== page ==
Yes 9mm has some reasonable potential for the same, just much less so. That is especially true if you don’t buy the more expensive rounds designed for defense.
I read a study a while back that showed the best overall in home defensive gun/ammo was a 12 guage with #1 buck. Maximum lethality with minimum potential for peripheral damage.
22LR in a handgun is an underated round as well.
Have you conducted tests? Please post before and after photos of your house when you fired a 12 guage with buckshot and a .223 inside and out so we can make a determination.
i use a 44 mag with 8.5 barrel.
I’ve thought of this problem too. I have a .357 loaded with .38s by my bed and there are 5 walls between my bed room and those of my children, I believe even a .38 could penetrate through all 5 of them, if it only went through the dry wall without hitting any wood. Am I wrong?
I learned to pay attention to shadows.
To differentiate between clouds moving overhead, Trees blowing in the wind and such.
I learned to differentiate between reflections passing my window by listening to hear if at the same time a car passed by or if the reflection was my dog by listening for his nails on the sidewalk.
That is something you pick up in battle.
That is something you pick up when you want to survive another day.
Yes, it is a bit paranoid but you have to be so if you want to survive in the VERY near future.
PAY ATTENTION to ANYTHING and EVERYTHING going on around you if you plan on surviving.
KNOW WHERE your weapons are at all times.
Anticipate which doors and enemy is most likely to barge through and if you can shoot through that door or wall and not hit a stud and deflect your bullet.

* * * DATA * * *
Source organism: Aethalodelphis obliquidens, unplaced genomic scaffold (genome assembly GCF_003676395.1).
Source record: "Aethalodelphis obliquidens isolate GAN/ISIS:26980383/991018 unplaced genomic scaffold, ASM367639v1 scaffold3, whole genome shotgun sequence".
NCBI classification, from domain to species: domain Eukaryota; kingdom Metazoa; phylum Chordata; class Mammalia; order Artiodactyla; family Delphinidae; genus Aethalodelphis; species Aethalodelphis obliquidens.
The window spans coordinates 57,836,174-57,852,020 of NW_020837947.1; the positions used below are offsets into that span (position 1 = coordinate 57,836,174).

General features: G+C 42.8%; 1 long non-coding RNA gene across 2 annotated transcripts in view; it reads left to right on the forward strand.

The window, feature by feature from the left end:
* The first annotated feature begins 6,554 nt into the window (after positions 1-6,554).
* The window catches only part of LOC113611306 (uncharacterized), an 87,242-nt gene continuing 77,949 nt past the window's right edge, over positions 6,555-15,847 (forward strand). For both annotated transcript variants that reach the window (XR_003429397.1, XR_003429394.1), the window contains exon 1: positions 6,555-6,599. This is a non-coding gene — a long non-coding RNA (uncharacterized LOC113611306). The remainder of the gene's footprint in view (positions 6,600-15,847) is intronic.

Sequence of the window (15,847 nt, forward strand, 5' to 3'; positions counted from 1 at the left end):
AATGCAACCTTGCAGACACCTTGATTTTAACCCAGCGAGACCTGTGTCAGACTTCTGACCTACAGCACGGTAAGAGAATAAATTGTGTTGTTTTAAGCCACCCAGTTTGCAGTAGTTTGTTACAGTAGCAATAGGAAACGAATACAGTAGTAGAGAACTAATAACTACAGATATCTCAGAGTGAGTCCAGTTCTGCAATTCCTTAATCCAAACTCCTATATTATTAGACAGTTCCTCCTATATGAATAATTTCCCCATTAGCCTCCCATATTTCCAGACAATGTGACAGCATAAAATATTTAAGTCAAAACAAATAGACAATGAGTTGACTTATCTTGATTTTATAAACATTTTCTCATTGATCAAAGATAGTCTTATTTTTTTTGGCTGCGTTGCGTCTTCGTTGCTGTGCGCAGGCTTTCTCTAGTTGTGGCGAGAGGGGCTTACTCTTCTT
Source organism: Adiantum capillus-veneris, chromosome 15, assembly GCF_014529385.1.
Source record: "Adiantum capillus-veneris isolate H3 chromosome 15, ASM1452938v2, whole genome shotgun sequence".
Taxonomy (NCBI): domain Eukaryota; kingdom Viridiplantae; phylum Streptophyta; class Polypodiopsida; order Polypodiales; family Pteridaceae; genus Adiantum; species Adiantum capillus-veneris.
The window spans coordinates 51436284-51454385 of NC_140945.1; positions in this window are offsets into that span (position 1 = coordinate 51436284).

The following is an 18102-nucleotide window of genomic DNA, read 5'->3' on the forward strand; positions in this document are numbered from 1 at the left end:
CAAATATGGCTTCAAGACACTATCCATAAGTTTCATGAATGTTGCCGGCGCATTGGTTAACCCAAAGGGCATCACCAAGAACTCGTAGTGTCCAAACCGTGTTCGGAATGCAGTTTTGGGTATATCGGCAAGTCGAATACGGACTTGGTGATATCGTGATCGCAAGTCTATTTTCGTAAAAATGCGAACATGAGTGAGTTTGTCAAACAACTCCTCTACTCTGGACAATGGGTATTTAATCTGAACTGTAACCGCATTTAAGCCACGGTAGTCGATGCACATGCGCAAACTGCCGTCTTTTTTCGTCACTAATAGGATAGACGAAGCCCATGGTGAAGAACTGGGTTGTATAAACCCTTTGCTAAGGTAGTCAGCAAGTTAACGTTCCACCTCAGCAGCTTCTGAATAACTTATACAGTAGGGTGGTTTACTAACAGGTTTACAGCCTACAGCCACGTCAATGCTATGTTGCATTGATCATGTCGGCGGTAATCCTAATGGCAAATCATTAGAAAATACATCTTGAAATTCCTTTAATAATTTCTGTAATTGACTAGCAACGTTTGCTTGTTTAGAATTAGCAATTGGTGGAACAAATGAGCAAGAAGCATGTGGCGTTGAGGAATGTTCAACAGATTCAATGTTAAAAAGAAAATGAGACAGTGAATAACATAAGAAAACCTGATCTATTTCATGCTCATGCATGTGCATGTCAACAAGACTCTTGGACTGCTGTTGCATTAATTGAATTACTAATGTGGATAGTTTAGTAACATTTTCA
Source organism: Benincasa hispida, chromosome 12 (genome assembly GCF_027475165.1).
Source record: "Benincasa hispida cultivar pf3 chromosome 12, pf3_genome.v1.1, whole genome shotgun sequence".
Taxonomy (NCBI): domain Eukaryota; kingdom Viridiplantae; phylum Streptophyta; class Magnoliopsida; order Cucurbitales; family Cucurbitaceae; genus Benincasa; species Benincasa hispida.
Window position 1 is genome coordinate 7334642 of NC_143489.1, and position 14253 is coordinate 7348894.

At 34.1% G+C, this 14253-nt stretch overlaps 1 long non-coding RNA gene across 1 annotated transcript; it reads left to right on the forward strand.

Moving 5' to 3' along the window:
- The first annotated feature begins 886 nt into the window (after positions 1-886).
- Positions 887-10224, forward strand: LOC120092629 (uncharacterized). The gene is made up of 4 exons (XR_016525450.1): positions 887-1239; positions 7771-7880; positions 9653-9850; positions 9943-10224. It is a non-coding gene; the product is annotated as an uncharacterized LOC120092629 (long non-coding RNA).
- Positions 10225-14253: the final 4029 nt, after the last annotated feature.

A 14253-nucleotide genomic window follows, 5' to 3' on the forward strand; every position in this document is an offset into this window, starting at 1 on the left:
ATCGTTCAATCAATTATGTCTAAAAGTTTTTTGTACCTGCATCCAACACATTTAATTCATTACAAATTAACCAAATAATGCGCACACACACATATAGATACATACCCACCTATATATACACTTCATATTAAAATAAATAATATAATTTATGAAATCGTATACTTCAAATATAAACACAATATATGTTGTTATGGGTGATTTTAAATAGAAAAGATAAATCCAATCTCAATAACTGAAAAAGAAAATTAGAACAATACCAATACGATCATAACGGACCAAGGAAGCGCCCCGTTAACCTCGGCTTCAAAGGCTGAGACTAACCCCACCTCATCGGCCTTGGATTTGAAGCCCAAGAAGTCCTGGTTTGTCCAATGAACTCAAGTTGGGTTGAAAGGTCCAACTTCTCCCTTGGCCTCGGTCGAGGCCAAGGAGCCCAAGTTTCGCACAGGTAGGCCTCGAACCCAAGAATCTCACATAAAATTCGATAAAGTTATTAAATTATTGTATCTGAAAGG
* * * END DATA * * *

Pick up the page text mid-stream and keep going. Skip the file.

Think about it. Anticipate. Be creative in your mind.
Know whether you are going to stand behind a brick wall and shoot around the corner or if you are going to lay as flat as you can on the floor and let the bullets fly over your head.
Live to fight and protect yourself and your loved ones.
Get them thinking in this method also.
Hiding in the closet does nothing. Bullets can pass through many walls and if trapped in a small room with no exit your have no alternatives - and you will die.
Actually, in a self-defense shooting, overpenetration should be considered very strongly inside a dwelling. Many who purport to be prepared for such an encounter suggests that #00 buckshot in a short barrel 12 ga. shotgun is the best weapon for such an encounter. To the home invader with evil intent, this is certainly an efficient solution but to the other occupants of any dwelling (house, apartment, etc) it may be a deadly choice to the innocent. Dry wall will not stop #00 buckshot at 100 yards!
I will start an argument here: My personal choice is a Taurus Judge loaded with 3 PDX1 shells and 2 slugs. Deadly inside a room without fear of overpenetration into adjacent rooms for the first 3 shots. Is this a best choice? Let the argument begin.
No, would they be better?
Hollowpoints won’t expand much with just sheetrock. The gypsum fills the hollow part. So unless you happen to hit a 2x4, pipe, or wiring the hollow point will act like a FMJ.